Eye For Film >> Movies >> The Death Of Stalin (2017) Film Review
The Death Of Stalin
Reviewed by: Angus Wolfe Murray
Extracting the urine from the last Labour government (The Thick Of It) and The White House (Veep) before Trump, who doesn't need a satirist, being self taught in the art of the awful, is Armando Iannucci's thing.
What's "a thing" to a born-and-bred Glaswegian? Ask Billy Connolly. They share a talent for dissing authority. This time Iannucci's target is the USSR at a pivotal stage of its evolution.
As the title suggests the demise of Uncle Joe is when chaos enters the room. Members of the politburo are at each other's throats. Leading the cadres of conspirators is a slimmed down Nikita Khrushchev (Steve Buscemi), plotting like a pea in a pancake.
Malenkov (Jeffrey Tambor) is weak and Beria (Simon Russell Beale) brutal. Zhukov (Jason Isaacs) is narcissistic and Molotov (Michael Palin) seeks a quiet life (with dog). Stalin's grown up children - alcoholic Vasily (Rupert Friend) and feisty Svetlana (Andrea Riseborough) - are symbols of continuity to be wheeled out whenever appropriate.
No one is happy. No one is safe. No one knows what is going on, or where to hide. The communist ideal cut its throat after Trotsky was iced and its corpse lies buried in the memory of a nation.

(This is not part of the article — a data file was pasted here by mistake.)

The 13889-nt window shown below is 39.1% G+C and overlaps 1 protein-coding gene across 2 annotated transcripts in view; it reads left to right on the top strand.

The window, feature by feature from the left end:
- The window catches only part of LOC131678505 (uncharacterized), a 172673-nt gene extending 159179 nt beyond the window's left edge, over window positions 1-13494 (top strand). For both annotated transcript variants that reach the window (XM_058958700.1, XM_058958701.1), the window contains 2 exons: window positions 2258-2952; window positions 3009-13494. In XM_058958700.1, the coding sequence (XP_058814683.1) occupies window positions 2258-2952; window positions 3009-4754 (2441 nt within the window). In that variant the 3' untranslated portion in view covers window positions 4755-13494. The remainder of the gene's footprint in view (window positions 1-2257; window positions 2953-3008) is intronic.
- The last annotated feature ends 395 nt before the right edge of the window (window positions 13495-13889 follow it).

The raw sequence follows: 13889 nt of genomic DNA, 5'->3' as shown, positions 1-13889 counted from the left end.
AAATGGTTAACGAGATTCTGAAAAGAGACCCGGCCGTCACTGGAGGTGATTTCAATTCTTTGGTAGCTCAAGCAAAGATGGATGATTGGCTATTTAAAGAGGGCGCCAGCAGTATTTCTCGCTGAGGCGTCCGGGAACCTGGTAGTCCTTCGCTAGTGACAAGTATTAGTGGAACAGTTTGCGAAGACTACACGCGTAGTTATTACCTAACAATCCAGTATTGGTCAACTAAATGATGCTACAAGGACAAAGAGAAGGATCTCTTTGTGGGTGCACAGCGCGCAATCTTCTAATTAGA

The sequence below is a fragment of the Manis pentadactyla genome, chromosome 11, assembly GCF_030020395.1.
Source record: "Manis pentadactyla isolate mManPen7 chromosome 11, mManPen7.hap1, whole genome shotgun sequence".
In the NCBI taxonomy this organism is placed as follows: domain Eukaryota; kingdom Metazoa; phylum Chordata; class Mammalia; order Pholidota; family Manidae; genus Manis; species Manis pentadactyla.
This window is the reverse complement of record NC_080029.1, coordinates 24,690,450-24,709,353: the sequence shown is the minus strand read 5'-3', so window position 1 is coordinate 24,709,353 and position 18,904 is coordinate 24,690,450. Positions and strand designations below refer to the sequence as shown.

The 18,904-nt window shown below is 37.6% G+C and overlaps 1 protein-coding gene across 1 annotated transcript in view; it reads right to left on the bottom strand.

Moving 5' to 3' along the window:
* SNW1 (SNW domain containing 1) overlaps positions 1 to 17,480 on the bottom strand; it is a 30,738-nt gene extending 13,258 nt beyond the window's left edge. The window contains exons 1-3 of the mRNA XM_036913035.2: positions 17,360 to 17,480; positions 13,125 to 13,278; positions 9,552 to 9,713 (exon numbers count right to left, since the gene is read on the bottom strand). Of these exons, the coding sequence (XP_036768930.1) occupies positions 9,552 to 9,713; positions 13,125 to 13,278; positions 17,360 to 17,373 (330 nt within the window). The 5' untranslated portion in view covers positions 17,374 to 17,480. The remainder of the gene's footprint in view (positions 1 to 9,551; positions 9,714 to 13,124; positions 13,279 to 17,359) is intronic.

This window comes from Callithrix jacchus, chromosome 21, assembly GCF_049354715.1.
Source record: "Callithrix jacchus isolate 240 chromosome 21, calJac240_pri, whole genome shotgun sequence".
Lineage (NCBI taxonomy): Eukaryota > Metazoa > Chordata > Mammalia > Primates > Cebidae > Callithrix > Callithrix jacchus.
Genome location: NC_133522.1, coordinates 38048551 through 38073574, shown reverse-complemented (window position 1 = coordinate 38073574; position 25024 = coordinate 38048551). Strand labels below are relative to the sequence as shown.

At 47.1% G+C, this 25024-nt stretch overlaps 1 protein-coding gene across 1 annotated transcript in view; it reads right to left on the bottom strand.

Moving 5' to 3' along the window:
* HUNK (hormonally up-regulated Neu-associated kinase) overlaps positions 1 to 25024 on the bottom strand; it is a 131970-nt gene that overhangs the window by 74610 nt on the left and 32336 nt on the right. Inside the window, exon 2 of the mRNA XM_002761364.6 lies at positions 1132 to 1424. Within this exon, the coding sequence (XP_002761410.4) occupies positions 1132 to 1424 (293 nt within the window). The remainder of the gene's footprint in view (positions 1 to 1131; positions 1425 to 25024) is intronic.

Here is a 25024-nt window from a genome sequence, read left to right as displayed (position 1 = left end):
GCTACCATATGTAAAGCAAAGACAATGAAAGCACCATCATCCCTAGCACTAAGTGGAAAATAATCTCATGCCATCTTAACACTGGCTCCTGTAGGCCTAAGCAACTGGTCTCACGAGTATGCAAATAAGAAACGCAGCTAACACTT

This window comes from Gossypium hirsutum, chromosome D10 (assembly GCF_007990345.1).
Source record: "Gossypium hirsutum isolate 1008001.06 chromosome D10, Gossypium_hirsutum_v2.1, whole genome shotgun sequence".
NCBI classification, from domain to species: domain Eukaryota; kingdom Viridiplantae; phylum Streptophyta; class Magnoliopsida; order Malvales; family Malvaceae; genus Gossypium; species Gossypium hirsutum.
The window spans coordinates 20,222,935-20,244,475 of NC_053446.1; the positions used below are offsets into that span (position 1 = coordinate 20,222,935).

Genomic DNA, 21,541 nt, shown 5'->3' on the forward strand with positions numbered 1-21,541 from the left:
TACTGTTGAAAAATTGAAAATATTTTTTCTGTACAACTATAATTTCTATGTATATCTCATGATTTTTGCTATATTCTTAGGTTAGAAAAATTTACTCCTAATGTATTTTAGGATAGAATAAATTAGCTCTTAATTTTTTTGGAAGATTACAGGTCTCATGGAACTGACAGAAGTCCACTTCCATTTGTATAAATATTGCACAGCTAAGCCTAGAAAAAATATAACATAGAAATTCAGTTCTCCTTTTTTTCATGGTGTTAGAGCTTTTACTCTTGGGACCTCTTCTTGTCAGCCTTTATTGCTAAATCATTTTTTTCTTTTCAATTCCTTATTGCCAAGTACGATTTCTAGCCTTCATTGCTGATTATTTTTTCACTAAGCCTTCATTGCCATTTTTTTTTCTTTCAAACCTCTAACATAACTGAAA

Stalin's body is carried in a coffin on the shoulders of his scheming cohorts.
"Gold is heavy."
Khrushchev has the energy and determination to follow through. He doesn't wait to be asked. He plays the game having made up the rules. Beria has the brains. Like a man used to killing, hands red with blood, he believes power comes from the bullet and the blade. Unification and betrayal are one and the same.
Never trust a friend. Never have a friend.
The drama is intense and yet The Death Of Stalin is a comedy. If you have ever laughed at the headmaster when he slips on an egg yoke this movie is for you. The script unzips protocol, exposing the naked farce of political intrigue, with two fingers up the rump of Lenin's ghost.
Life begins in fear and ends in laughter. Is this not a perfect way to view the tragedy of human nature?Reviewed on: 14 Oct 2017
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